I was six years old when I saw Starship Troopers. My parents were always lenient when it came to R-Rated movies. Intense violence and gore were passible, whereas sex and nudity were not. It is the violence of ST that I remember the most, the vivisected bodies and massacres when the Arachnids swarmed their human enemies. It was the most influential film I’ve seen.
Directed by Paul Verhoven, ST is based on Robert Heinlein’s book of the same name. It follows Johnny Rico, played by Casper Van Dean, after he joins the Mobile Infantry, while in the midst of a love triangle. In this futuristic setting, Earth is united under a centralized government and joining the military grantees citizenship.
It’s satire with a propaganda vibe–punctuated by gruesome death. A seemingly lighthearted action-adventure tale slides headfirst into a spiked-wall of people getting torn in half and pulled apart by giant alien bugs. The impact of such a shift in tone changes the movie’s meaning. It starts out corny before forcing you to come to terms with horror. The characters are brainwashed into fighting a war with no conceivable end because the state says so.
As a teenager, I did not see it that way. I remembered ST as a pretty bad movie with terrible acting but awesome violence and nudity. For a short time I did not understand the satire and neither did many critics. They could not see past its superficial qualities (like the performances) and did not bother analyzing its themes. Roger Ebert called it a “repetitious shooting gallery”. As time went on, critics and movie buffs understood what Verhoven was going for and ST widely became considered a classic.
Oddly enough, Heinlein’s book had a similar reception. After it’s release in 1959, authors like Michael Moorcock, of Elric of Melnibone fame, said the book praised the military and promoted fascism. It was considered dystopic for insinuating that humankind needed violence to achieve stability.
I never saw any of that after reading the novel at 17. I was also living on a military base, in an Army JROTC class, but I read the book on my own. Back then, I was more focused on the world around me. I saw the ST film for what it was.
What the ST book does is something science fiction should do. It presents ideas and concepts to make you think. There is an extended paragraph on the meaning of war as organized violence. Another fascist aspect many found was the insinuation that unlimited democracy leads to disaster. However, the novel argues for limited democracy by giving the franchise to those that are willing to take the full weight of responsibility. Heinlein never intended to convince his readers of anything except to open their eyes. What you do with the information is entirely up to you.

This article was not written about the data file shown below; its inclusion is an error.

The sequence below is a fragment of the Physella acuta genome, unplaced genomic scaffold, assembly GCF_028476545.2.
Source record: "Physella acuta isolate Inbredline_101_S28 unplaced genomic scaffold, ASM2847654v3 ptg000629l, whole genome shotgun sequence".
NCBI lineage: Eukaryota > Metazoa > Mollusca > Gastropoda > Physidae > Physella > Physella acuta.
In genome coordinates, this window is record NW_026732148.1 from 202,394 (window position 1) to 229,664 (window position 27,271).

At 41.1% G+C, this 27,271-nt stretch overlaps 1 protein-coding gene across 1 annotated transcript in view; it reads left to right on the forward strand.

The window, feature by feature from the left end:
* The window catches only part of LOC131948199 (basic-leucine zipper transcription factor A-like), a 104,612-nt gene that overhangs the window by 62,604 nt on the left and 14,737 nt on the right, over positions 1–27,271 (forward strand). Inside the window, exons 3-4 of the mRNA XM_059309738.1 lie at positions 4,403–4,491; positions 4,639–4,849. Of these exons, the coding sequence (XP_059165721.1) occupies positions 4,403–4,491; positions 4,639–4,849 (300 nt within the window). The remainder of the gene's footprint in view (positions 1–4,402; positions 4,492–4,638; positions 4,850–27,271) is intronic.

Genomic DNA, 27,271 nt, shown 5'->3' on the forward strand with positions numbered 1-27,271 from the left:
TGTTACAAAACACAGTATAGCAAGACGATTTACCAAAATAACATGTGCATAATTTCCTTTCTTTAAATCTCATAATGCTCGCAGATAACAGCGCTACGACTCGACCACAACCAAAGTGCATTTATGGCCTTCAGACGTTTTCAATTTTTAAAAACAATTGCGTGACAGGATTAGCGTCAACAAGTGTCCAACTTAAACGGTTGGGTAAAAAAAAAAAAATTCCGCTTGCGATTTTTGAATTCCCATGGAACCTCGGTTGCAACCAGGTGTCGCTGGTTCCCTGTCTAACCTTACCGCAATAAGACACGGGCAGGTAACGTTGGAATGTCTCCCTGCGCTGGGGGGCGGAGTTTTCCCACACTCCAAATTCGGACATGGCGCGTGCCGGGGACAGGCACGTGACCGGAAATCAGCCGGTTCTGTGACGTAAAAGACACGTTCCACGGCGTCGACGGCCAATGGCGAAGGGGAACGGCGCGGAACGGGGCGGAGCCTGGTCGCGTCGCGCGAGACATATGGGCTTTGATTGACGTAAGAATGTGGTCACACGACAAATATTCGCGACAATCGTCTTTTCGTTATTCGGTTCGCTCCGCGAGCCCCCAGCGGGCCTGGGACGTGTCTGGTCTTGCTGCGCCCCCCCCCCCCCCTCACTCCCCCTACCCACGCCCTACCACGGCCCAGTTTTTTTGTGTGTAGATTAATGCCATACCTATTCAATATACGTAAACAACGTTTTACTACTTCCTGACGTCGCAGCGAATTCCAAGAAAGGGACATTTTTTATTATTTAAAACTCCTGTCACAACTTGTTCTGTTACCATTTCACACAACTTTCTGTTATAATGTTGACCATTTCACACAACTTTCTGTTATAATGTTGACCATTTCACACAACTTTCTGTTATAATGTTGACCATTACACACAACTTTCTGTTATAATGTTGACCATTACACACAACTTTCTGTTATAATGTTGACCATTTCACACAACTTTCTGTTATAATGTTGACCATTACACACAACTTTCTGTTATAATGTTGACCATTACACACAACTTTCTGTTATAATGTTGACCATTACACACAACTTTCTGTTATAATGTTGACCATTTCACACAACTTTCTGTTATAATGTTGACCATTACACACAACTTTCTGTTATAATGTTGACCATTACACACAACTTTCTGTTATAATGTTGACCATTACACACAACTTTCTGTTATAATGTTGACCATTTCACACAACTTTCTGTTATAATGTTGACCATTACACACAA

When Ed Neumeier wrote the adaptation, he saw fascism in the novel. That was how he interpreted its ideas. I may not agree with the argument, but that is all it is: an argument. The great thing about art is you can have your own interpretation about what it means. The author may have his or her reasons for making the piece, but viewers and readers will come up with their own interpretations. What matters is if the work is actually good and in terms of adaptation, the ST movie is exceptional.
In 1997 before CGI took over, it was one of the last films to utilize both practical and digital effects. The sets, guns, and costumes are exceptionally well crafted next to miniatures and visual effects that still hold up today. With such a little film, it is confounding how great everything looks. I will fight anyone who says the creatures and ships do not look better than today’s CG abominations.
In matters of adaptation, it is easy to choose one medium over the other. In the case of Starship Troopers, Heinlein’s classic and Verhoven’s adaption stand on their own. While I like the book more, both have merit, and one is no better than the other. Now, 20 years later, is the best time to check out the movie. After you watch it, the novel is well worth your time.